Speaking at an SC213 meeting in Paris in mid-April, FAA representatives made clear that the agency would need to see adequate demand from the user community before committing the resources and manpower to make the necessary changes that would allow for SVGS across all Cat. 1 and LPV approaches.
“Our management is looking for a business case,” said an FAA representative at the meeting. “If we do this, what would be the cumulative effect on the [National Airspace] System? What would the benefit to the NAS be before they divvy up resources to address this task?”
The FAA explains that since the processes and charting for special authorization for Cat. 1 approaches (SA Cat. 1) at airports already exist, the impact on the agency to deploy more approaches for those runways would be relatively minor, assuming airport operators make a request for the approaches.
For LPV, however, there are currently no charts or other processes in place to allow for lower minimum approaches. “The whole gamut of building an approach and charts—that’s a pretty large endeavor that is expensive and resource-intensive,” said the FAA representative. “So before the FAA would entertain getting behind that, in the near term, I think they would like to know if there’s an interest out there. If there are just a handful of operators who would do that, then it might not be a good cost-benefit. It might not really expand the capacity in the NAS. If there’s a lot of interest, and folks speak up and say we really want to do this, and can produce numbers and a business case and demonstrate that the taxpayer will benefit, then I think there will be more interest at the FAA headquarters level.”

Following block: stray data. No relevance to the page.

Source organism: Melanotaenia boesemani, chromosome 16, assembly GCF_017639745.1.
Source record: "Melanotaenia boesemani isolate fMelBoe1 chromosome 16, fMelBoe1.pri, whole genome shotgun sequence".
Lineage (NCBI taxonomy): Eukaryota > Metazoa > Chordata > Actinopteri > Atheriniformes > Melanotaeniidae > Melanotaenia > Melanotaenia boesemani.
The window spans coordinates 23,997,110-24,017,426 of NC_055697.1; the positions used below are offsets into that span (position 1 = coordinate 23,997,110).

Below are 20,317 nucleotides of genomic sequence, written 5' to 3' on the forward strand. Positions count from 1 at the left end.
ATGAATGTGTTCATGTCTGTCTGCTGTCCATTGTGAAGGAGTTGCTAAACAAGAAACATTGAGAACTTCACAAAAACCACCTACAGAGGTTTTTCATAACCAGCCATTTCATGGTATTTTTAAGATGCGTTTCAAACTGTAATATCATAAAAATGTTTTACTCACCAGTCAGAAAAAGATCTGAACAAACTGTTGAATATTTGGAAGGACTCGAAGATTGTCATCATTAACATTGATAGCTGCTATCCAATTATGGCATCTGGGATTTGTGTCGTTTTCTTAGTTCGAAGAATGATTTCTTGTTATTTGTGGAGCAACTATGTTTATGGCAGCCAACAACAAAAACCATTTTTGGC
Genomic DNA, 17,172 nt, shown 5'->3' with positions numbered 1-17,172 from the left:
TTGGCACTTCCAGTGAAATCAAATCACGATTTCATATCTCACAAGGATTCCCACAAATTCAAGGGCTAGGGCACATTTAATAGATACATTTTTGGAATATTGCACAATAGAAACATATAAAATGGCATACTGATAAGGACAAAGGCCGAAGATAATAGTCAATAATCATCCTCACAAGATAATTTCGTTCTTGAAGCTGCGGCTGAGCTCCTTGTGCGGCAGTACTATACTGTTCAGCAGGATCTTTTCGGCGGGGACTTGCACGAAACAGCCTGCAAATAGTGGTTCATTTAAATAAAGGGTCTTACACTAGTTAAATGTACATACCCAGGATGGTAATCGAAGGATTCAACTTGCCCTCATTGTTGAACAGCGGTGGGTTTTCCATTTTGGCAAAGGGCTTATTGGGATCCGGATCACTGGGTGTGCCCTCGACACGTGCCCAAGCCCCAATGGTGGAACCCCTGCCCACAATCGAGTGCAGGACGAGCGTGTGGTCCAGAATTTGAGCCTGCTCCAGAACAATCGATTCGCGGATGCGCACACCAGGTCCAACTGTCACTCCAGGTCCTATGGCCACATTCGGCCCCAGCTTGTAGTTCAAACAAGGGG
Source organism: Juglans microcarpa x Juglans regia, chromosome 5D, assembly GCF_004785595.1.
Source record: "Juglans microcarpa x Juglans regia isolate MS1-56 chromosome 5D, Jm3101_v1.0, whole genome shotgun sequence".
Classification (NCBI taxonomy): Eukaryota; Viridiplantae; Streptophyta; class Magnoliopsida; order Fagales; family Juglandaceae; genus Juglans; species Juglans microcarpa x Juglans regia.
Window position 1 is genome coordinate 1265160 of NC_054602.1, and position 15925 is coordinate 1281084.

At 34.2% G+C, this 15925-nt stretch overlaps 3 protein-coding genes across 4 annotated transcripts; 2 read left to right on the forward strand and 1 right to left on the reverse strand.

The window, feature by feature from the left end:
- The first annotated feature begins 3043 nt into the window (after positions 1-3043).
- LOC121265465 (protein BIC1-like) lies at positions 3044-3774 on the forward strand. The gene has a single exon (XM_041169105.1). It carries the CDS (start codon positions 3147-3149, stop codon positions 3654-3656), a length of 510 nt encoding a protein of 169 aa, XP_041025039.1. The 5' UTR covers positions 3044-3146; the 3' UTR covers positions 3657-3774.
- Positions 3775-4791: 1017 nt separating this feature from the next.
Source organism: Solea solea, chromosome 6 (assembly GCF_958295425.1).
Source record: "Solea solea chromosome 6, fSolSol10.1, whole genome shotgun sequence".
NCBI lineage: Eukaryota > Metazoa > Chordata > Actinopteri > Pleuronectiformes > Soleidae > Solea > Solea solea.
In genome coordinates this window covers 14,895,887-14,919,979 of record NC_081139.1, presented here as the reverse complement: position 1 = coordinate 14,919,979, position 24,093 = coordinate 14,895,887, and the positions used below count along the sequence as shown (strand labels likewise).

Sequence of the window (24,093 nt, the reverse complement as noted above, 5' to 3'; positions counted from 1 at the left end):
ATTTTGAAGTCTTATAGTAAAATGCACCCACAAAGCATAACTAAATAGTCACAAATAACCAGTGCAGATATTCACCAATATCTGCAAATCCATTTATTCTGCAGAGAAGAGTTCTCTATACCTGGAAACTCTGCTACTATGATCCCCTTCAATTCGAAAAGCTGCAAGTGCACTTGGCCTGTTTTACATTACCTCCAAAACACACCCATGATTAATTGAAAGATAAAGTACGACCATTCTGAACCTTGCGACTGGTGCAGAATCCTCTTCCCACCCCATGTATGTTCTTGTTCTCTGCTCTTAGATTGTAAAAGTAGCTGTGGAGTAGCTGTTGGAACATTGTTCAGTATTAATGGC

With SVGS technology issues well in hand at their avionics providers—largelyand —business aircraft OEMs are now querying the sector for the level of interest. Honeywell says it is “too early” to announce an SVGS certification time frame, but says it has “strong interest” from several OEMs, particularly in the business aviation and regional jet market, with the commercial airline sector also showing “high” interest. “Although [airlines] have not yet equipped with synthetic vision systems (SVS), they view operational credit as a potential incentive to help their operators equip with the SVS safety technology,” says Honeywell. The company has already finished its SVGS testing campaign and transitioned the technology from its research team to its product group.
In 2013 Honeywell had applied for an FAA and European supplemental type certificate (STC) for SVGS as part of the EASy avionics suite in the Dassault Falcon 900, but only to allow the company to undertake a proof-of-concept test to demonstrate SVGS to OEM pilots and regulators. Honeywell has since abandoned the application for a standalone STC and is instead planning to certify SVGS as part of a broader software upgrade for its Primus Epic integrated cockpits at some point in the future.
The proof-of-concept phase involved flight testing in a Honeywell Falcon 900EX in May 2013 with nine pilots flying 64 approaches, primarily focusing on the behavior of five approach path monitors that Honeywell developed to ensure SVGS performance during an approach. The following month, 12 pilots tested the SVGS in simulated instrument weather conditions in a“M-Cab” engineering simulator in Seattle, focusing on the transition from SVGS on a head-down display to the outside visual environment at various decision heights and visibility conditions. Data collection included flight technical error (FTE), which showed that pilots had no problem with the head-down to head-up transition and landing, says Thea Feyereisen, Honeywell Aerospace Engineering Fellow.